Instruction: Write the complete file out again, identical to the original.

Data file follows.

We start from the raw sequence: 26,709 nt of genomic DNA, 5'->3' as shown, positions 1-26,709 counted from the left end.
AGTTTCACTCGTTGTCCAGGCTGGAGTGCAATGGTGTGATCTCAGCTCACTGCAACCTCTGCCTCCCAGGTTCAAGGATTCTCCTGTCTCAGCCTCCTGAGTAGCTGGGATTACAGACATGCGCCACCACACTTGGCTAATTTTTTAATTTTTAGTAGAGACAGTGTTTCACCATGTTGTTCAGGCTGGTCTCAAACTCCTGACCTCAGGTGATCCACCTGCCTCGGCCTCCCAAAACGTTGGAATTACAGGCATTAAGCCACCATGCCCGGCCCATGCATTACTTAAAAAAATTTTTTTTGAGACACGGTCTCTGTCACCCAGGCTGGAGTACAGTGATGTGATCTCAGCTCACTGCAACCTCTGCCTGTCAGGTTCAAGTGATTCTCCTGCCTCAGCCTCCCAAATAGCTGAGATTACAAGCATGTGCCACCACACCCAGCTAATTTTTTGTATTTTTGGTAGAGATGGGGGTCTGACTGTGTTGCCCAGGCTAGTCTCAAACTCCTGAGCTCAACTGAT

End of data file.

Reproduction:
We start from the raw sequence: 26,709 nt of genomic DNA, 5'->3' as shown, positions 1-26,709 counted from the left end.
AGTTTCACTCGTTGTCCAGGCTGGAGTGCAATGGTGTGATCTCAGCTCACTGCAACCTCTGCCTCCCAGGTTCAAGGATTCTCCTGTCTCAGCCTCCTGAGTAGCTGGGATTACAGACATGCGCCACCACACTTGGCTAATTTTTTAATTTTTAGTAGAGACAGTGTTTCACCATGTTGTTCAGGCTGGTCTCAAACTCCTGACCTCAGGTGATCCACCTGCCTCGGCCTCCCAAAACGTTGGAATTACAGGCATTAAGCCACCATGCCCGGCCCATGCATTACTTAAAAAAATTTTTTTTGAGACACGGTCTCTGTCACCCAGGCTGGAGTACAGTGATGTGATCTCAGCTCACTGCAACCTCTGCCTGTCAGGTTCAAGTGATTCTCCTGCCTCAGCCTCCCAAATAGCTGAGATTACAAGCATGTGCCACCACACCCAGCTAATTTTTTGTATTTTTGGTAGAGATGGGGGTCTGACTGTGTTGCCCAGGCTAGTCTCAAACTCCTGAGCTCAACTGAT